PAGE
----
Home > Preview

The flashcards below were created by user Tbone on FreezingBlue Flashcards.

  1. What are the
    principle concepts of OOPS
    Abstraction, Polymorphism, Inheritance, Encapsulation
  2. What is polymorphism
    One Interface, many implementations.  Ability for an entity to have more than one form.
  3. What is Abstraction?
    Abstraction refers to the act of representing essential features without including the background details or explanations.
  4. What is Encapsulation
    Encapsulation is a technique used for hiding the properties and behaviors of an object and allowing outside access only as appropriate. It prevents other objects from directly altering or accessing the properties or methods of the encapsulated object.
  5. What is Inheritance
    Inheritance is the process by which objects of one class acquire the properties of objects of another class.
  6. How does Java implement polymorphism
    Inheritance, Overloading and Overriding

    Factory pattern
  7. Explain the different forms of Polymorphism
    There are two types of polymorphism one is Compile time polymorphism and the other is run time polymorphism. Compile time polymorphism is method overloading. Runtime time polymorphism is done using inheritance and interface.
  8. Is it possible to override the main method?
    NO, because main is a static method. A static method can't be overridden in Java.
  9. What is a marker interface?
    Marker interfaces are those which do not declare any required methods, but signify their compatibility with certain operations. The interface and Cloneable are typical marker interfaces.
  10. When should I use abstract classes and when should I use interfaces?
    Use Interfaces when…You see that something in your design will change frequently.If various implementations only share method signatures then it is better to use need some classes to use some methods which you don't want to be included in the class, then you go for the interface, which makes it easy to just implement and make use of the methods defined in the interface.Use Abstract Class when…If various implementations are of the same kind and use common behavior or status then abstract class is better to use.When you want to provide a generalized form of abstraction and leave the implementation task with the inheriting subclass.Abstract classes are an excellent way to create planned inheritance hierarchies. They're also a good choice for nonleaf classes in class hierarchies.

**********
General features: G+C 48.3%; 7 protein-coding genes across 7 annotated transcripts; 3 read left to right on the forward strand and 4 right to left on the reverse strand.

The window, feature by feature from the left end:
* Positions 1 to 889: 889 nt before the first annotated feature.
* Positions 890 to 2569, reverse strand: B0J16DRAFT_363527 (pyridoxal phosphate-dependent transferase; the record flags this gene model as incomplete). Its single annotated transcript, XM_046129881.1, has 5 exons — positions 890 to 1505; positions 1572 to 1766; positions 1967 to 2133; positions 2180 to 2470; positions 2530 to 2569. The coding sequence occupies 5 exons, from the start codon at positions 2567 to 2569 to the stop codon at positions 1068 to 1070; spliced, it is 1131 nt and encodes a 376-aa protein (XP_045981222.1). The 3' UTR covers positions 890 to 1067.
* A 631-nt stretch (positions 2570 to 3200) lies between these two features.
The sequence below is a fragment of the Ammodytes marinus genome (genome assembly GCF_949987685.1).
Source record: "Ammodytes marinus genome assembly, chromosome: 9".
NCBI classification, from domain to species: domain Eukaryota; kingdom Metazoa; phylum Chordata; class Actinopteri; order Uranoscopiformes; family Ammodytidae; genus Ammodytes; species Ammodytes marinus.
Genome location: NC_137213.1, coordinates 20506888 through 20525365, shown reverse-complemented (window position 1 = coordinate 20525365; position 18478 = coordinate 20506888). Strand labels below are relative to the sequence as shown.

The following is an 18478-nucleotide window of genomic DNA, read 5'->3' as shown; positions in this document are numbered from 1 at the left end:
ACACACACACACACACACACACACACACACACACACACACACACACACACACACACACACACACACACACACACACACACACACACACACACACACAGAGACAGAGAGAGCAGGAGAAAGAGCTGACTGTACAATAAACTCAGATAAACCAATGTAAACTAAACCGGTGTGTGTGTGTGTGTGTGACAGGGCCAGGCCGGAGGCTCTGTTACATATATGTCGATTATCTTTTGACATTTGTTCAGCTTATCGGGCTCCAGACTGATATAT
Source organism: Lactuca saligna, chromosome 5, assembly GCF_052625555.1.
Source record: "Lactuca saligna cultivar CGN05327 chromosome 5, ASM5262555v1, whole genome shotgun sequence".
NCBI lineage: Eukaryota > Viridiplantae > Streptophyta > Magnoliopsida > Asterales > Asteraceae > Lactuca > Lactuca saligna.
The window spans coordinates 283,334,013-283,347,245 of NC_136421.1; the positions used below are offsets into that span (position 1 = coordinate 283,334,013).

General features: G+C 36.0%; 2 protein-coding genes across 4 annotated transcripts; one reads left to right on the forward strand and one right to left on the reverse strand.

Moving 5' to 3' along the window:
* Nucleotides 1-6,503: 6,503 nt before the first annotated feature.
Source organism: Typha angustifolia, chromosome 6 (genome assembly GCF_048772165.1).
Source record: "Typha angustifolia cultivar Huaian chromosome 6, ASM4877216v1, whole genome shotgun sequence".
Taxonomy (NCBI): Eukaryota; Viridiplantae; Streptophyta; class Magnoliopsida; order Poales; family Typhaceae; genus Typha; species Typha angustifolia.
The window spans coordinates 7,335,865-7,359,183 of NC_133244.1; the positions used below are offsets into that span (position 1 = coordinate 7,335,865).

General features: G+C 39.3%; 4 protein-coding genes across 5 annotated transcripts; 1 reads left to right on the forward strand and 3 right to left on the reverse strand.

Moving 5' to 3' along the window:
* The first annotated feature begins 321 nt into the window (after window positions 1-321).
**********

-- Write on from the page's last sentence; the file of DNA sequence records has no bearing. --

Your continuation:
11. What are the differences between Class Methods and Instance Methods?
    Class methods are methods which are declared as static.
  12. How are this() and super() used with constructors?
    • Constructors use this to refer to another constructor in the same class with a different parameter list.
    • Constructors use super to invoke the superclass's constructor. If a constructor uses super, it must use it in the first line; otherwise, the compiler will complain.
  13. What are Access Specifiers available in Java
    • Public
    • Protected
    • Default (only accessible in same package, not subclasses in different package)
    • Private
  14. What are the uses of final method?
    Disallowing subclasses to change the meaning of the method.

    Increasing efficiency by allowing the compiler to turn calls to the method into inline Java code.
  15. What is the difference between Enumeration and Iterator
    Enumeration is read-only
  16. What are the main implementations of the List interface
    ArrayList : Resizable-array implementation of the List interface. The best all-around implementation of the List interface.

    Vector : Synchronized resizable-array implementation of the List interface

    LinkedList : Doubly-linked list implementation of the List interface. May provide better performance than the ArrayList implementation if elements are frequently inserted or deleted within the list.
  17. Difference between ArrayList and Vector
    • Vector is synchronized.
    • Vector can use enumeration
    • ArrayList has no default size
  18. What is the Set interface
    Collection that does not allow duplicate elements.
  19. What are the main Implementations of the Map interface
    • HashMap
    • HashTable
    • TreeMap
    • EnumMap
  20. Difference between HashMap and Hashtable